Pope makes apology for past persecutions

Erin Ghere

Pope John Paul II made an unprecedented move Sunday when he asked forgiveness for 2,000 years of sins committed by the Roman Catholic Church.
University area religious leaders applauded the pope’s repentance, which highlighted sins against Jews, other Christian faiths, women, impoverished people and different ethnic and racial groups.
“We ask forgiveness for the divisions that came between Christians, for the use of violence that some used in the service of truth,” the pope said during Mass at St. Peter’s Basilica in Rome, “and for the attitudes of diffidence and hostility assumed before the followers of other religions.”
Although the church has offered repentance before, it has never been done in such a sweeping plea for divine forgiveness.
Although not mentioned by name, the apology alluded to persecutions under the Inquisition, violence during the Crusades, forced evangelization and the extermination of Jews during the Holocaust.
It was “a very important step,” said Amy Olson, director of Hillel, the Jewish Student Center at the University.
Israel’s Chief Rabbi, Yisrael Meir Lau, said he was disappointed the pope did not make specific reference to the Holocaust or the silence of many Catholics, including then Pope Pius XII, during the extermination of Jews.
Olson said it would have been good if the Pope had gone further in his apology, but it was still an “important, symbolic gesture.”
“It was not a small thing that he made that apology,” Olson said.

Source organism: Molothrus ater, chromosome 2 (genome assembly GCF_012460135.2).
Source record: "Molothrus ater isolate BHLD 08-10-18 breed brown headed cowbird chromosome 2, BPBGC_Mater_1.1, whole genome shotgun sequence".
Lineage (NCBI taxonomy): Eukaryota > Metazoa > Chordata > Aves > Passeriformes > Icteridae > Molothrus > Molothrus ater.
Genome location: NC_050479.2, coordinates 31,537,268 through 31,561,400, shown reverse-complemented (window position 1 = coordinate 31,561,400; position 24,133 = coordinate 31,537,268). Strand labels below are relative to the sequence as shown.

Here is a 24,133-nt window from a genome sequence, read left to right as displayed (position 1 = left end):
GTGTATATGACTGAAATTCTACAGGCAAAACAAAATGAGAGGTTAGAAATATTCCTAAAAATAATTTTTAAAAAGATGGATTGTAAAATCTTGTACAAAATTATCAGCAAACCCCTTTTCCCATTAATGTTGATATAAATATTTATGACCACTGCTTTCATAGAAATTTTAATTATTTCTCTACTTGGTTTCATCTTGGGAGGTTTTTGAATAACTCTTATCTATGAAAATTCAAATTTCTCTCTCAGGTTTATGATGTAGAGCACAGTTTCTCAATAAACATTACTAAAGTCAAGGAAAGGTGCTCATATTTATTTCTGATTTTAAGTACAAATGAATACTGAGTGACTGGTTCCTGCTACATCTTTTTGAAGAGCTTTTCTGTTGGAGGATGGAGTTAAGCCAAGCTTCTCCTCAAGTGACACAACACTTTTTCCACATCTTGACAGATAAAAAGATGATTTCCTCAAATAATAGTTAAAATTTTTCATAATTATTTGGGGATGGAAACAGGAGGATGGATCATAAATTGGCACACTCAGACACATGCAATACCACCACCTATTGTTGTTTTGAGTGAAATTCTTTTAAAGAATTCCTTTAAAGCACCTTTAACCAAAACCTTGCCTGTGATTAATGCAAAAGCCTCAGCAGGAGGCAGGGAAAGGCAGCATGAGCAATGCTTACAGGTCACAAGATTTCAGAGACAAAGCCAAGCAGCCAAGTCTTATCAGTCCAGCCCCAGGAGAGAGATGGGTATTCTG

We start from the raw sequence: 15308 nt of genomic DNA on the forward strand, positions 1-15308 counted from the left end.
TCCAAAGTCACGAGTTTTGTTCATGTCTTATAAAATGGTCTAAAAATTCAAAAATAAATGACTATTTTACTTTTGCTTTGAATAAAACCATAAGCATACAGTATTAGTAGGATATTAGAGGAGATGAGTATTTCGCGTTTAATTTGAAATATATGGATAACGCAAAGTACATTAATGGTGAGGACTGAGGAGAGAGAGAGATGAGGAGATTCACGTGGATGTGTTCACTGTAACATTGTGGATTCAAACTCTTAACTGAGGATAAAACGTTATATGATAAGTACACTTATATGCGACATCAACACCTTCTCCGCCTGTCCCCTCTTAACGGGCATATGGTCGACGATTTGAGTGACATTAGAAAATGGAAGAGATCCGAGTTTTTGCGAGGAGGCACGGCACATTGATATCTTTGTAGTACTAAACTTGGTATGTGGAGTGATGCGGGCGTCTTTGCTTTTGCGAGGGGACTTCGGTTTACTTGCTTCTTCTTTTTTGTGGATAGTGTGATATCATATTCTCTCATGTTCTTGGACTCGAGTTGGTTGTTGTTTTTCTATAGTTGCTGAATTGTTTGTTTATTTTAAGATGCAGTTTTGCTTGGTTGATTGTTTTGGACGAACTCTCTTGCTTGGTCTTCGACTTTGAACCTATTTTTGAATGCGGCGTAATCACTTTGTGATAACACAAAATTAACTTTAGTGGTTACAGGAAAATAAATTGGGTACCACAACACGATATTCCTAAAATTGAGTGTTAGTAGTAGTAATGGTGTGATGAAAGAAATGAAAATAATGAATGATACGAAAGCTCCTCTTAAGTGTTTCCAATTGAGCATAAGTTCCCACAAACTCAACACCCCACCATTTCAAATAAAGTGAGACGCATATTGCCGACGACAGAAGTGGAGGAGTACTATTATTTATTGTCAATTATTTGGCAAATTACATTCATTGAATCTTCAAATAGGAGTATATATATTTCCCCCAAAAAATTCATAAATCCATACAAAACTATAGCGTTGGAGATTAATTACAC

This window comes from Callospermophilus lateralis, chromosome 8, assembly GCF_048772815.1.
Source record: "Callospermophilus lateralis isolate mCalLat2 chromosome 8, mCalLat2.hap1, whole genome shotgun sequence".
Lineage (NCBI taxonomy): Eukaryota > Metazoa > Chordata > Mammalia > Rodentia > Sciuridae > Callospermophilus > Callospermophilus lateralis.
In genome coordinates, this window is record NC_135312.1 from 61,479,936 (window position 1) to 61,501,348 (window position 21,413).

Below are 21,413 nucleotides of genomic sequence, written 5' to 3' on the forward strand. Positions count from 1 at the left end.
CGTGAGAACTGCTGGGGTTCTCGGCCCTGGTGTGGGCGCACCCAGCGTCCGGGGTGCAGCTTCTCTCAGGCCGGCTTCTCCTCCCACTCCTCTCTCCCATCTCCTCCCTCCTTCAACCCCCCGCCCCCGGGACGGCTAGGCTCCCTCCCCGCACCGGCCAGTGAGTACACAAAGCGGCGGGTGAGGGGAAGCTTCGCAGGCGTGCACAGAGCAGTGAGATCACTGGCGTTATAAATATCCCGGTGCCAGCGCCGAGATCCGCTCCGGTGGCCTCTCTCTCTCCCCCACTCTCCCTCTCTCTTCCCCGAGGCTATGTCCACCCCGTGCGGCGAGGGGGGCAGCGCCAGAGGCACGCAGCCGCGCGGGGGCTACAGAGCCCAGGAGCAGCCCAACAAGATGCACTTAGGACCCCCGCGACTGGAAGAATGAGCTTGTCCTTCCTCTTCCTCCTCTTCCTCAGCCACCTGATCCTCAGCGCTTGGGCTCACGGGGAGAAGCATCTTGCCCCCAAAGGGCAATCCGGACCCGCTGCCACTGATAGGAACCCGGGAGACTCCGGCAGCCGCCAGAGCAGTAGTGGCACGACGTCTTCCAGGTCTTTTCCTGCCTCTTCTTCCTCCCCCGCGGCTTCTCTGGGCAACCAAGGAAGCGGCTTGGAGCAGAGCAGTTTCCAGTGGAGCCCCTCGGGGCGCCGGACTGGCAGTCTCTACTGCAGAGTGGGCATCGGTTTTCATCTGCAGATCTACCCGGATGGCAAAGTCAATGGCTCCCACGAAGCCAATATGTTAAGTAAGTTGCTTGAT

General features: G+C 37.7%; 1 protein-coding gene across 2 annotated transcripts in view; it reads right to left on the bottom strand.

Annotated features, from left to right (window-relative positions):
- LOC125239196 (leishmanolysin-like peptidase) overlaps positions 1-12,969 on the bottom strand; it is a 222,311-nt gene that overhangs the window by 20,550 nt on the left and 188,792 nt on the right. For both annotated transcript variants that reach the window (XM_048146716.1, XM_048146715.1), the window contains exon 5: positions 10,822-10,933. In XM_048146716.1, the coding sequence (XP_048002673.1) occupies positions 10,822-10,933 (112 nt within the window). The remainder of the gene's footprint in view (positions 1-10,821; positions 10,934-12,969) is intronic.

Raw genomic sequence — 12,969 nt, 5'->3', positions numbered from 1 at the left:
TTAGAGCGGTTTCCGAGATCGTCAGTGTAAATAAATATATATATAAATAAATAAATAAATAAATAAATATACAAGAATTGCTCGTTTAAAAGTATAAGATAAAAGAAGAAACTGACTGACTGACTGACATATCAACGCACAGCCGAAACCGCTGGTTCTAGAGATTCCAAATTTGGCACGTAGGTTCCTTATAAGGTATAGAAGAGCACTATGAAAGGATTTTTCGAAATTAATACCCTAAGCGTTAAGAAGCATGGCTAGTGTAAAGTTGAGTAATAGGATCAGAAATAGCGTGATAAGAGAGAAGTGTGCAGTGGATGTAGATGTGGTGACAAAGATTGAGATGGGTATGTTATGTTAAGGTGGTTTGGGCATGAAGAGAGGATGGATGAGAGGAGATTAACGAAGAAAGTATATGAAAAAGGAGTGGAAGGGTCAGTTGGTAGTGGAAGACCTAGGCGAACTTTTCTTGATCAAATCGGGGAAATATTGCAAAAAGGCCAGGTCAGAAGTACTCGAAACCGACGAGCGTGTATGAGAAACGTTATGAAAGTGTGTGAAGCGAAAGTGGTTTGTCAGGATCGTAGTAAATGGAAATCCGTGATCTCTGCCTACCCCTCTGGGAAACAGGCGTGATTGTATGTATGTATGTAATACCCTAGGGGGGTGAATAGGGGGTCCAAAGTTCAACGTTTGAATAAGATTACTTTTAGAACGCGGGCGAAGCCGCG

“(The pope) did acknowledge that we … didn’t do all we could” during the Holocaust, said Father Donald Andrie, associate pastor and youth minister of St. Lawrence Catholic Church and Newman Center.
Andrie said the pope’s apology covered the last 2,000 years, not just the last 50 years, and the Holocaust was not the only issue.
He said it was “courageous in many ways” for the pope to recognize that people in the church make mistakes and even intentionally commit evil acts.
The pope’s apology was “outstanding witness to the strength of the Catholic Church,” said Janet Wheelock, a priest at the University Episcopal Church. It was also “long, long overdue,” she said.
The Episcopal church’s roots lead back to Henry VIII and Anglicanism in England, who left the Roman Catholic Church when it refused to acknowledge his divorce. Anglicans were persecuted by Catholics during the Reformation, and many nonbelievers were beheaded by Mary, Queen of Scots.
It is for parts of this past that the pope asked forgiveness. He also forgave other religions that have persecuted Catholics.
Both Olson and Andie agreed the church must confess its sins before it can move forward into the new millennium, a theme toward which the Catholic Church has been striving.
Andie said it is “exciting” for the church, because they must look back to move forward.
“(The apology) is really going to make a difference in the global attitudes toward the Catholic Church” by Catholics and non-Catholics, Wheelock added.
— The Washington Post contributed to this report.
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